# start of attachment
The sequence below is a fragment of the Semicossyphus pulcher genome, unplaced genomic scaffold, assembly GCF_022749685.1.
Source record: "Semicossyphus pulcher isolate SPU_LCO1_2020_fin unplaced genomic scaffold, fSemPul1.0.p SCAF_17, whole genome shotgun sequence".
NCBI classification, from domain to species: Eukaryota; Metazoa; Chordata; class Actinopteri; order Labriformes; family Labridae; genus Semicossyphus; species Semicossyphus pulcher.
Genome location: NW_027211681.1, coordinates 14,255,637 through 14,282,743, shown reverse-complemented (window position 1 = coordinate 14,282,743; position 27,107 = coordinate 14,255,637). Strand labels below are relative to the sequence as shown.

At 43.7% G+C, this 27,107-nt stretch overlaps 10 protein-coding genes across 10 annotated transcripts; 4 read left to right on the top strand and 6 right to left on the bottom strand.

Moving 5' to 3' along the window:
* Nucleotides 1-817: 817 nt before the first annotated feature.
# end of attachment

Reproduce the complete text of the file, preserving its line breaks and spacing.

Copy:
The sequence below is a fragment of the Semicossyphus pulcher genome, unplaced genomic scaffold, assembly GCF_022749685.1.
Source record: "Semicossyphus pulcher isolate SPU_LCO1_2020_fin unplaced genomic scaffold, fSemPul1.0.p SCAF_17, whole genome shotgun sequence".
NCBI classification, from domain to species: Eukaryota; Metazoa; Chordata; class Actinopteri; order Labriformes; family Labridae; genus Semicossyphus; species Semicossyphus pulcher.
Genome location: NW_027211681.1, coordinates 14,255,637 through 14,282,743, shown reverse-complemented (window position 1 = coordinate 14,282,743; position 27,107 = coordinate 14,255,637). Strand labels below are relative to the sequence as shown.

At 43.7% G+C, this 27,107-nt stretch overlaps 10 protein-coding genes across 10 annotated transcripts; 4 read left to right on the top strand and 6 right to left on the bottom strand.

Moving 5' to 3' along the window:
* Nucleotides 1-817: 817 nt before the first annotated feature.